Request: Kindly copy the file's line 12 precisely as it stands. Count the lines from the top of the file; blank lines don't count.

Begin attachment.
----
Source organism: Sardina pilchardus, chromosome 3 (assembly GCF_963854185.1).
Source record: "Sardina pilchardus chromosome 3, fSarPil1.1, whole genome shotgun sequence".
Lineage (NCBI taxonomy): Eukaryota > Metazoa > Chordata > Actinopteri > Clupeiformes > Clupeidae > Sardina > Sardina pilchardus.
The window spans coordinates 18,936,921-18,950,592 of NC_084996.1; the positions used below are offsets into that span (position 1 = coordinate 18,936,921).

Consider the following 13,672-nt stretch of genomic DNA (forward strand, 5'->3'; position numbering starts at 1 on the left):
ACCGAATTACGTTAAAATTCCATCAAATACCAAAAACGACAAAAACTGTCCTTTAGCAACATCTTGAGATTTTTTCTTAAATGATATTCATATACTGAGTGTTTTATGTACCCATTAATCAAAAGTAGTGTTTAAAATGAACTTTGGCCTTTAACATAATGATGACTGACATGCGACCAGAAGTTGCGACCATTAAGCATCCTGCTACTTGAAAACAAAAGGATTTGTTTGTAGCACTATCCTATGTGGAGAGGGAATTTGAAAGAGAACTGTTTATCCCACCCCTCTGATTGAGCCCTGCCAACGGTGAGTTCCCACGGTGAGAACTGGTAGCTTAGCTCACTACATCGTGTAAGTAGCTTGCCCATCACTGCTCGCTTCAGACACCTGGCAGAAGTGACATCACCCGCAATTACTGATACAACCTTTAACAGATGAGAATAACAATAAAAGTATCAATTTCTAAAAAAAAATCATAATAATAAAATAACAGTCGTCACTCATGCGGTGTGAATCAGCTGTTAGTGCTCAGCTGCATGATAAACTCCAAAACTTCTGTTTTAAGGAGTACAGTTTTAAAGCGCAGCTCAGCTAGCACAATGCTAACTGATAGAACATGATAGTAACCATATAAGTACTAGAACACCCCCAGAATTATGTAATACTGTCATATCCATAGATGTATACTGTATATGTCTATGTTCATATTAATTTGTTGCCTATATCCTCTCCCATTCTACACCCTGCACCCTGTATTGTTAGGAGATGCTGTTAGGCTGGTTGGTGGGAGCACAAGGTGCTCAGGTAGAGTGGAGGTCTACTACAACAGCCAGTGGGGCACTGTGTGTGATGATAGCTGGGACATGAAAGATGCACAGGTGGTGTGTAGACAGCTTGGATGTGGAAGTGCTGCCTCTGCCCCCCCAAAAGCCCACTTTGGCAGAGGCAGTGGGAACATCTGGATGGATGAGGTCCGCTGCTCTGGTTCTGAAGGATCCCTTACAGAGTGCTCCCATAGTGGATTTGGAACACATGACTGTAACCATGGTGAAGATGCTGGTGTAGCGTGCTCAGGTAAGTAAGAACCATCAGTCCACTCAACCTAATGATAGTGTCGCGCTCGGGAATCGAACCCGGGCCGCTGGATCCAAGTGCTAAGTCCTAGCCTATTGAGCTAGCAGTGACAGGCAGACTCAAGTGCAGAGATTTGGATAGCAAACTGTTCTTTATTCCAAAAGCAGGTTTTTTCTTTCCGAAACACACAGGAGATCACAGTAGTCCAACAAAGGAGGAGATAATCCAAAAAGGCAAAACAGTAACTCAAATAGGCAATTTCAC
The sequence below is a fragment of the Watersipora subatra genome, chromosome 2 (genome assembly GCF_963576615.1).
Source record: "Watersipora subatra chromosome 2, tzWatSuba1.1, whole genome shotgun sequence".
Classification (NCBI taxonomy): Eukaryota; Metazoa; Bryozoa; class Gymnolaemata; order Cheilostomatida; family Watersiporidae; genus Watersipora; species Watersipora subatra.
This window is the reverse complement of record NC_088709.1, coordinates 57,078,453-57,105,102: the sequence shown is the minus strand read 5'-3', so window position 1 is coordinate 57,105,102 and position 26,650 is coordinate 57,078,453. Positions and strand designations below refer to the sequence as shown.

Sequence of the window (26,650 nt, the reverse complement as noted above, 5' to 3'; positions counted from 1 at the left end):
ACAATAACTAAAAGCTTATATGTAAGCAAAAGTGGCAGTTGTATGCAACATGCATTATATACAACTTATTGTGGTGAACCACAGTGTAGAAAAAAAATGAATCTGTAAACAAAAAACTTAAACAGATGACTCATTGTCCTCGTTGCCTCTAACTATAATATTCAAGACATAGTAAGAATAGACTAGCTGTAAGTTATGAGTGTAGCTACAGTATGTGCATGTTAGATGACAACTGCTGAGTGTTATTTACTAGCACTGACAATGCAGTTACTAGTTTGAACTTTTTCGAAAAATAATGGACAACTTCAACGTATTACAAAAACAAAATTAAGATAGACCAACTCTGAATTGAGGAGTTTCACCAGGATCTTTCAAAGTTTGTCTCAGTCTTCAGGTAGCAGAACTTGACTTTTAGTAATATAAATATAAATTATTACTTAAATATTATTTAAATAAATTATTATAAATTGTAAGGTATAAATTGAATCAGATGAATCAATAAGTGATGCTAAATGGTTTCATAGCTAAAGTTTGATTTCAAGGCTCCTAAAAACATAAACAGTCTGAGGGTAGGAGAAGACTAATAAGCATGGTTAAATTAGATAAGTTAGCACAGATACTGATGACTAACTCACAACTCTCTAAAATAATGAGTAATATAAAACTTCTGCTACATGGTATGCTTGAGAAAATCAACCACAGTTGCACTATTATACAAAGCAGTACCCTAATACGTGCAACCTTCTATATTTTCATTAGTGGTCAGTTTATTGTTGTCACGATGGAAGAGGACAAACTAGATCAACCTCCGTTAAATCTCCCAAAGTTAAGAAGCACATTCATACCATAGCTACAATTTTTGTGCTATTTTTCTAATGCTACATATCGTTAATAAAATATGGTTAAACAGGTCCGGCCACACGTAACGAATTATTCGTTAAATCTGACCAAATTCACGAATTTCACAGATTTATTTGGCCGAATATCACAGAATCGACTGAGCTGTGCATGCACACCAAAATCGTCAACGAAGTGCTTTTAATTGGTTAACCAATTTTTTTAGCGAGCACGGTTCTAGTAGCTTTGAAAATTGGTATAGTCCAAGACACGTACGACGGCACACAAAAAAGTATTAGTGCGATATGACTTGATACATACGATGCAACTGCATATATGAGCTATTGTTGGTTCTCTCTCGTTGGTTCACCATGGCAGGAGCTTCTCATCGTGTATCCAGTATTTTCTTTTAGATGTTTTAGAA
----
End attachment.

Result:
ACAATAACTAAAAGCTTATATGTAAGCAAAAGTGGCAGTTGTATGCAACATGCATTATATACAACTTATTGTGGTGAACCACAGTGTAGAAAAAAAATGAATCTGTAAACAAAAAACTTAAACAGATGACTCATTGTCCTCGTTGCCTCTAACTATAATATTCAAGACATAGTAAGAATAGACTAGCTGTAAGTTATGAGTGTAGCTACAGTATGTGCATGTTAGATGACAACTGCTGAGTGTTATTTACTAGCACTGACAATGCAGTTACTAGTTTGAACTTTTTCGAAAAATAATGGACAACTTCAACGTATTACAAAAACAAAATTAAGATAGACCAACTCTGAATTGAGGAGTTTCACCAGGATCTTTCAAAGTTTGTCTCAGTCTTCAGGTAGCAGAACTTGACTTTTAGTAATATAAATATAAATTATTACTTAAATATTATTTAAATAAATTATTATAAATTGTAAGGTATAAATTGAATCAGATGAATCAATAAGTGATGCTAAATGGTTTCATAGCTAAAGTTTGATTTCAAGGCTCCTAAAAACATAAACAGTCTGAGGGTAGGAGAAGACTAATAAGCATGGTTAAATTAGATAAGTTAGCACAGATACTGATGACTAACTCACAACTCTCTAAAATAATGAGTAATATAAAACTTCTGCTACATGGTATGCTTGAGAAAATCAACCACAGTTGCACTATTATACAAAGCAGTACCCTAATACGTGCAACCTTCTATATTTTCATTAGTGGTCAGTTTATTGTTGTCACGATGGAAGAGGACAAACTAGATCAACCTCCGTTAAATCTCCCAAAGTTAAGAAGCACATTCATACCATAGCTACAATTTTTGTGCTATTTTTCTAATGCTACATATCGTTAATAAAATATGGTTAAACAGGTCCGGCCACACGTAACGAATTATTCGTTAAATCTGACCAAATTCACGAATTTCACAGATTTATTTGGCCGAATATCACAGAATCGACTGAGCTGTGCATGCACACCAAAATCGTCAACGAAGTGCTTTTAATTGGTTAACCAATTTTTTTAGCGAGCACGGTTCTAGTAGCTTTGAAAATTGGTATAGTCCAAGACACGTACGACGGCACACAAAAAAGTATTAGTGCGATATGACTTGATACATACGATGCAACTGCATATATGAGCTATTGTTGGTTCTCTCTCGTTGGTTCACCATGGCAGGAGCTTCTCATCGTGTATCCAGTATTTTCTTTTAGATGTTTTAGAA